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Feds take over investigation into film crew's disturbance of Shell Key nests

A black skimmer glides off Clearwater Beach on Tuesday. The birds are protected under the federal Migratory Bird Treaty Act.


A black skimmer glides off Clearwater Beach on Tuesday. The birds are protected under the federal Migratory Bird Treaty Act.

Federal authorities have taken over an investigation into whether imperiled birds were harmed during a film shoot off Shell Key, ratcheting up inquiries into the actions of a helicopter pilot who admits he got too close to the preserve last week.

Environmentalists complained that a nesting ground for black skimmers was destroyed by crews shooting Sea-Doo watercraft advertisements last Wednesday. The imperiled birds build their nests in the sand.

The damage was caused when a pilot hovered too close to the shore while dropping video to crews below.

In an interview with the St. Petersburg Times on Tuesday, pilot Preston Ewen said he "made a mistake."

"Realistically, should I have been there? Absolutely not," said Ewen, 62, of Kissimmee.

He said he has not yet been contacted by investigators.

The incident has prompted environmentalists to question how the county treats the preserves. To protect the wildlife, such as the black skimmer, the county two years ago banned alcohol and pets from Shell Key.

"We're stopping a guy from drinking a beer … but this goes on?" said Cathy Harrelson, a Suncoast Sierra Club leader who helped review the protections.

County records show each of the three film crews involved indicated helicopters would be used when they requested permits from the county film office. A host of officials from cities, police agencies and parks and environmental departments were notified.

No one from the county supervised the shoot.

County Commission Chairwoman Karen Seel said she was surprised to find out the helicopter was allowed, and called for a review by county staff. "I think they better get busy and do something about it," Seel said.

Scrutiny escalated Tuesday when the U.S. Fish and Wildlife Service took the lead of the investigation from state and county officials.

The birds are protected under the federal Migratory Bird Treaty Act, leading the federal wildlife service to investigate, spokesman Tom MacKenzie said. Violations can lead to as much as a $15,000 fine, six months in jail and five years of probation. Those are higher than state penalties.

Meanwhile, the Federal Aviation Administration is investigating whether Ewen operated the helicopter in an unsafe manner, including whether he maintained a safe altitude. FAA standards allow helicopters to dip below the typical 500-foot minimum if no person or property faces harm.

Ewen said he crossed over the Sunshine Skyway, where other filming was going on, to deliver video to another crew. When one part of the barrier island was too busy, he decided to approach a public access area on the northeast, where the black skimmers nest. Ewen said his helicopter hovered at about 100 feet for about five seconds. He said he didn't see any birds fleeing, but environmentalists say the helicopter kicked up winds that disturbed the nests and scared the sensitive birds.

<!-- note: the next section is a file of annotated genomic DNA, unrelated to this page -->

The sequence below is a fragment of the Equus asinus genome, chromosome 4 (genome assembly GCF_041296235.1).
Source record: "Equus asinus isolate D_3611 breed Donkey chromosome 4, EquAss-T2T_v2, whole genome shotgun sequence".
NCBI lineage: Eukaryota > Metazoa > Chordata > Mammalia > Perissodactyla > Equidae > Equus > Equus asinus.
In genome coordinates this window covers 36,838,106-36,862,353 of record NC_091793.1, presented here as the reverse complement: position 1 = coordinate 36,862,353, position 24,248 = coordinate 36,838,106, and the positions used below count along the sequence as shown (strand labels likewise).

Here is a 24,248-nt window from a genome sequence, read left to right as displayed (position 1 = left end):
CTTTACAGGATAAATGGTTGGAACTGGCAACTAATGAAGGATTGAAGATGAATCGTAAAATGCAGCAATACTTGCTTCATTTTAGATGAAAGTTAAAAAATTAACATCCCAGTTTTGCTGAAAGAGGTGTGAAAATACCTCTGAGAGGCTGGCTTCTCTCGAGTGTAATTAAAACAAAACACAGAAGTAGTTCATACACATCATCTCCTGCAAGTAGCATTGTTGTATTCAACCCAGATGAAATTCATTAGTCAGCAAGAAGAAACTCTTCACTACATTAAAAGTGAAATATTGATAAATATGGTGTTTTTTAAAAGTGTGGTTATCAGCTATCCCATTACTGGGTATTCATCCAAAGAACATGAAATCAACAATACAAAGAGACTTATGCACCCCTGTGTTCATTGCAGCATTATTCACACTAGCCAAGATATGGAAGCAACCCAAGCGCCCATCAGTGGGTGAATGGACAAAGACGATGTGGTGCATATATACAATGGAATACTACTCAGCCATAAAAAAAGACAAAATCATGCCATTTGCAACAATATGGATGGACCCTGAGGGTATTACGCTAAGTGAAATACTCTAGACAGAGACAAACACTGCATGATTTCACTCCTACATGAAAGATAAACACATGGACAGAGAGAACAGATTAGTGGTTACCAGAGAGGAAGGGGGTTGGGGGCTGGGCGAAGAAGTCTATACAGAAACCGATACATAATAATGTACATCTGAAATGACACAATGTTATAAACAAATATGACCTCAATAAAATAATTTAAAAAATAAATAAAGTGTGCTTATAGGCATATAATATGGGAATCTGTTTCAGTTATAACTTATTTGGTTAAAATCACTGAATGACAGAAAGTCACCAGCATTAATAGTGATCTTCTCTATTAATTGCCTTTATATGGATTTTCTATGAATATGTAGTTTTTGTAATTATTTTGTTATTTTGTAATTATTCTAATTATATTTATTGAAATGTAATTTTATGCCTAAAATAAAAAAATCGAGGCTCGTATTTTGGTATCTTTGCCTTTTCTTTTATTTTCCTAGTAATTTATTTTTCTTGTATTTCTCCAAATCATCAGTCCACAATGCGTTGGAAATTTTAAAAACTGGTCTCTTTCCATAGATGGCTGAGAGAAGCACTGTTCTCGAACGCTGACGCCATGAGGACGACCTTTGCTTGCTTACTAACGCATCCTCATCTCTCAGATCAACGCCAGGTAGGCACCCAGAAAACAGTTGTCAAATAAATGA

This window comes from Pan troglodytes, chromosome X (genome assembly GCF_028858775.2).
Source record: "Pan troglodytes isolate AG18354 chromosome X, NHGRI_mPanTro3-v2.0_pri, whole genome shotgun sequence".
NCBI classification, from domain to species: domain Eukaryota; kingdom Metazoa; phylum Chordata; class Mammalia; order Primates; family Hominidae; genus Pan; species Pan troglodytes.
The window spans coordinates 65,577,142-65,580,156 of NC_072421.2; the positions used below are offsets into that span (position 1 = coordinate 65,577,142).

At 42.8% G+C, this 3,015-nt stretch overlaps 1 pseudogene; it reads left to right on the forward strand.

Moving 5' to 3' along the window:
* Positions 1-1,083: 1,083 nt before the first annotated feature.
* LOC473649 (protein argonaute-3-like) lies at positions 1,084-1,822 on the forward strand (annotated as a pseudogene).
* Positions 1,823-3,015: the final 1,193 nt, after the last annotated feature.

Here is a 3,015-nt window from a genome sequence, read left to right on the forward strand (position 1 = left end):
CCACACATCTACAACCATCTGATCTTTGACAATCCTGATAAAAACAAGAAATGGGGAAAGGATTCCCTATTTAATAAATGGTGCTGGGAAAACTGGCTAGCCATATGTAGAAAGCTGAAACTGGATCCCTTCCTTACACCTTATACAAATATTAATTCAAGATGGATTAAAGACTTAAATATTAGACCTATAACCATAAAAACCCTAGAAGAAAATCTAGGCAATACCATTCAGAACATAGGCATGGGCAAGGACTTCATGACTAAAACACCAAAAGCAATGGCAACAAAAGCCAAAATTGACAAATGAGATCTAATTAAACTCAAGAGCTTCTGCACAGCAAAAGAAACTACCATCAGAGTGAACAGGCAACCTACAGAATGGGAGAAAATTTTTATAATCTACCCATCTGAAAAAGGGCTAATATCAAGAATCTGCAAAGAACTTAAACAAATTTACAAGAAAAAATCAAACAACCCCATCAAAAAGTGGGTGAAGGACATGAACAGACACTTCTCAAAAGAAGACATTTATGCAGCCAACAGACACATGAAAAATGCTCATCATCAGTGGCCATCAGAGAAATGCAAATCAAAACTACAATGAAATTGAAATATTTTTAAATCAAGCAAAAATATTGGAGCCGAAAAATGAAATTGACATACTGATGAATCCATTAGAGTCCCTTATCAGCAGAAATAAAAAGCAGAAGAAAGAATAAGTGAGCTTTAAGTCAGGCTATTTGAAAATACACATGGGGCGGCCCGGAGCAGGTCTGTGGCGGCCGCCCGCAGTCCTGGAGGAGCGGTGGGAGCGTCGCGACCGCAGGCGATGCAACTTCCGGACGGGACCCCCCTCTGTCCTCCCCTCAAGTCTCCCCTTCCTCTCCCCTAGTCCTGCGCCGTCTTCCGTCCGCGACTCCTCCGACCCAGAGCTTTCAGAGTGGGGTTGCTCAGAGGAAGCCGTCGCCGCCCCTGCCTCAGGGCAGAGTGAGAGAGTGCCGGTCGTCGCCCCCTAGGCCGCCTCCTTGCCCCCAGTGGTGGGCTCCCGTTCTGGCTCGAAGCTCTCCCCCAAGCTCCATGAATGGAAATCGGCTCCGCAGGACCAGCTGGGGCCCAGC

Any slight intrusion, like an eagle snatching an egg from a nest, can cause an entire flock to abandon a nesting site.

The county says the three firms were given maps highlighting the preserve. A county environmental lands official, Pam Leasure, also warned the film office May 19 to "make sure they respect the beach nesting birds."

But Ewen, who operates his own company, said he never received those maps. An official with Group Mojo, an Oregon firm that received Ewen's video drop, declined to comment Tuesday. A Sea-Doo spokesman said proper procedures were followed.

Ewen said he had an aviation map, but because he could see Shell Key, he didn't look at the map. The aviation map noted it was a preserve in "very tiny print," he said.

At the time of the drop, Ewen said he was wearing his glasses, which his pilot certification requires. And what he saw — few if any birds, little damage — left him irked at environmentalists' charges he damaged a 440-bird colony.

"It just seems to me they want to exaggerate things to get better control of the property," Ewen said. "I can understand that, but don't make me the scapegoat."

The Environmental Science Forum, a county advisory board that Harrelson co-chairs, will look into last week's incident, possibly as soon as its July 8 meeting. The County Commission will get a report, too.

County Administrator Bob LaSala said he had not yet read a report on the events, but suggested policy changes could be in order. "It seems to me if we are to grant permits for activities like this in sensitive areas, then provisions need to be made for oversight," said LaSala, adding that activities could be moved to less risky sites.

But he wasn't ready to rule out similar shootings in the future. A 2009 filming went off without problems. "There had been prior activity without any consequence," he said. "It's kind of like there's been prior drilling in the gulf without incident."

David DeCamp can be reached at or (727) 893-8779.

Feds take over investigation into film crew's disturbance of Shell Key nests 06/22/10 [Last modified: Tuesday, June 22, 2010 11:12pm]
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